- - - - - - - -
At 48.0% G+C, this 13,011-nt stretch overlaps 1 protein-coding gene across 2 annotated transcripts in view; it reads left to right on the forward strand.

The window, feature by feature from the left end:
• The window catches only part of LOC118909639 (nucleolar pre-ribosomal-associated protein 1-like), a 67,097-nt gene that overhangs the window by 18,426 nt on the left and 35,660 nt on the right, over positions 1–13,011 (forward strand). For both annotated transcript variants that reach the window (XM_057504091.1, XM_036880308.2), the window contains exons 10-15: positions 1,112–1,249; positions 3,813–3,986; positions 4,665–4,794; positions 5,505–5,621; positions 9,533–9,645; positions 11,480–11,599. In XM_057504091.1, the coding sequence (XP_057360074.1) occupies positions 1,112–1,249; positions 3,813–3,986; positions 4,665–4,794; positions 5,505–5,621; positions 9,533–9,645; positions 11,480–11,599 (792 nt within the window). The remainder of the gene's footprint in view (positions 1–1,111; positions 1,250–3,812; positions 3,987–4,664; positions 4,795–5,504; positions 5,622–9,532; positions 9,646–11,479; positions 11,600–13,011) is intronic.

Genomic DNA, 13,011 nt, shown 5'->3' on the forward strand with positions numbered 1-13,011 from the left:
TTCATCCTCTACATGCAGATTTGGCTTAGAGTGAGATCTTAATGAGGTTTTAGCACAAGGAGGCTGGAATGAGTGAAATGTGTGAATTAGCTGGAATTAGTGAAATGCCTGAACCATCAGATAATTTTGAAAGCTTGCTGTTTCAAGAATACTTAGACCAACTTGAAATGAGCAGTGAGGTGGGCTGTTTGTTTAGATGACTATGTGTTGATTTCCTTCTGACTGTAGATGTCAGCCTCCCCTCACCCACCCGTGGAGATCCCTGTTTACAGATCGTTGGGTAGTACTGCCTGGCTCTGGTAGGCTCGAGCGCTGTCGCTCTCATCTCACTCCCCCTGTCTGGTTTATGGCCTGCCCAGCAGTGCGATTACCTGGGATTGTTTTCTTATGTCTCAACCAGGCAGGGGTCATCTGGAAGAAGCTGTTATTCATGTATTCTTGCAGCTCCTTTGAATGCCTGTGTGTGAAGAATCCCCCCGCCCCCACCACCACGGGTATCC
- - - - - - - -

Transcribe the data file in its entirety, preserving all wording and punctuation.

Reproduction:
At 48.0% G+C, this 13,011-nt stretch overlaps 1 protein-coding gene across 2 annotated transcripts in view; it reads left to right on the forward strand.

The window, feature by feature from the left end:
• The window catches only part of LOC118909639 (nucleolar pre-ribosomal-associated protein 1-like), a 67,097-nt gene that overhangs the window by 18,426 nt on the left and 35,660 nt on the right, over positions 1–13,011 (forward strand). For both annotated transcript variants that reach the window (XM_057504091.1, XM_036880308.2), the window contains exons 10-15: positions 1,112–1,249; positions 3,813–3,986; positions 4,665–4,794; positions 5,505–5,621; positions 9,533–9,645; positions 11,480–11,599. In XM_057504091.1, the coding sequence (XP_057360074.1) occupies positions 1,112–1,249; positions 3,813–3,986; positions 4,665–4,794; positions 5,505–5,621; positions 9,533–9,645; positions 11,480–11,599 (792 nt within the window). The remainder of the gene's footprint in view (positions 1–1,111; positions 1,250–3,812; positions 3,987–4,664; positions 4,795–5,504; positions 5,622–9,532; positions 9,646–11,479; positions 11,600–13,011) is intronic.

Genomic DNA, 13,011 nt, shown 5'->3' on the forward strand with positions numbered 1-13,011 from the left:
TTCATCCTCTACATGCAGATTTGGCTTAGAGTGAGATCTTAATGAGGTTTTAGCACAAGGAGGCTGGAATGAGTGAAATGTGTGAATTAGCTGGAATTAGTGAAATGCCTGAACCATCAGATAATTTTGAAAGCTTGCTGTTTCAAGAATACTTAGACCAACTTGAAATGAGCAGTGAGGTGGGCTGTTTGTTTAGATGACTATGTGTTGATTTCCTTCTGACTGTAGATGTCAGCCTCCCCTCACCCACCCGTGGAGATCCCTGTTTACAGATCGTTGGGTAGTACTGCCTGGCTCTGGTAGGCTCGAGCGCTGTCGCTCTCATCTCACTCCCCCTGTCTGGTTTATGGCCTGCCCAGCAGTGCGATTACCTGGGATTGTTTTCTTATGTCTCAACCAGGCAGGGGTCATCTGGAAGAAGCTGTTATTCATGTATTCTTGCAGCTCCTTTGAATGCCTGTGTGTGAAGAATCCCCCCGCCCCCACCACCACGGGTATCC